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Port congestion eases in the United States, shifts to Asia

The US West and East Coast ports saw a reduction in port congestion during January, as workers cleared a substantial backlog amid Covid-19 outbreaks, according to the supply chain visibility platform provider Project44.

Particularly, the number of ships waiting per day to berth at US ports, on average, fell from 14.1 ships in December to 7.4 in January, according to Project44 intelligence.

However, while there was some easement at US ports, including Los Angeles (POLA) and Long Beach (POLB), congestion shifted to Asian ports, which recorded an increase from 13 ships per day to 16.7 per day, on average, from December to January.

Among the Asian ports, Hong Kong recorded the biggest increase, from 13 ships per day in December to 16.7 per day in January, according to the company's data.

Regarding the European ports, they noted a month-to-month average decline from 6.5 ships per day in December to 5.6 ships per day in January.

"In January there were signs of improving conditions at some ports, however, we still have a ways to go before there is a return to normalcy," stated Josh Brazil, director of supply chain insights at project44.

The port congestion increase in Asia has been attributed to new Covid-19 outbreaks in the continent and specifically in China, as well as to pre-Lunar New Year planning by carriers.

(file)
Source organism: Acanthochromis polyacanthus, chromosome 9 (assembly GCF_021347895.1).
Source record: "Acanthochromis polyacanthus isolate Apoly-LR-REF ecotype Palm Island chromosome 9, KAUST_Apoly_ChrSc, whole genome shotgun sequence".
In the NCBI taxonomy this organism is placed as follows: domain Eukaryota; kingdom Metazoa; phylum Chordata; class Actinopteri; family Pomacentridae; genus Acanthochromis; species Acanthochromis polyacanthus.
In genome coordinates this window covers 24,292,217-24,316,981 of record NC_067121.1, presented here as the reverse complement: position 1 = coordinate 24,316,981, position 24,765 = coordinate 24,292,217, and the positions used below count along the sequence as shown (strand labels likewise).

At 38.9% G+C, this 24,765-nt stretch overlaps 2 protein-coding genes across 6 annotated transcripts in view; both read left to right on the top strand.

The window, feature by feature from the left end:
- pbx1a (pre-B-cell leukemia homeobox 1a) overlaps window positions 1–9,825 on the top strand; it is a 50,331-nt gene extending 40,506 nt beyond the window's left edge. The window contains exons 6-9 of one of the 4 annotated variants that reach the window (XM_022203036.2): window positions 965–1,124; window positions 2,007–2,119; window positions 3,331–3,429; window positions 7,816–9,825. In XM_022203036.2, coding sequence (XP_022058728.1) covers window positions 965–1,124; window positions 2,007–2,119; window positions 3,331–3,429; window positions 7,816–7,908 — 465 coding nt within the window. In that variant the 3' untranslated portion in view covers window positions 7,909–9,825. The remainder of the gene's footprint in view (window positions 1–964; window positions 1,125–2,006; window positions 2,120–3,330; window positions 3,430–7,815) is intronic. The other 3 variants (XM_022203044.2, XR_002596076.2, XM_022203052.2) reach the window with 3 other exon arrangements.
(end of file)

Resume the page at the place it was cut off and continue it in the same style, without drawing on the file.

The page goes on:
According to a Maersk news update, despite Covid-19 cases, container loading and discharge operations have been working normally at the ports of Ningbo, Tianjin, Shenzhen, Dalian, and Guangzhou. The district-level lockdowns and mass testing led to warehouse closures and trucker shortages.

In Ningbo, for example, a cluster of Covid-19 cases in early January in the city’s Beilun district led to extensive trucker delays, as drivers had to undergo testing and quarantine before being allowed into Beilun’s three container terminals.

"The Omicron variant of Covid-19 continues to impact port workers and other supply chain stakeholders, and this will continue to be a major contributor to delays," claimed Brazil.

While data indicates that there has been a marginal decrease in the ship berth time in Los Angeles, the average time that a ship spends at berth in the Californian port is 10 times more than it spends in Shanghai, indicating the huge gap in port productivity at the busiest port of the United States.

Available shipping capacity is at 82% of the 2021-level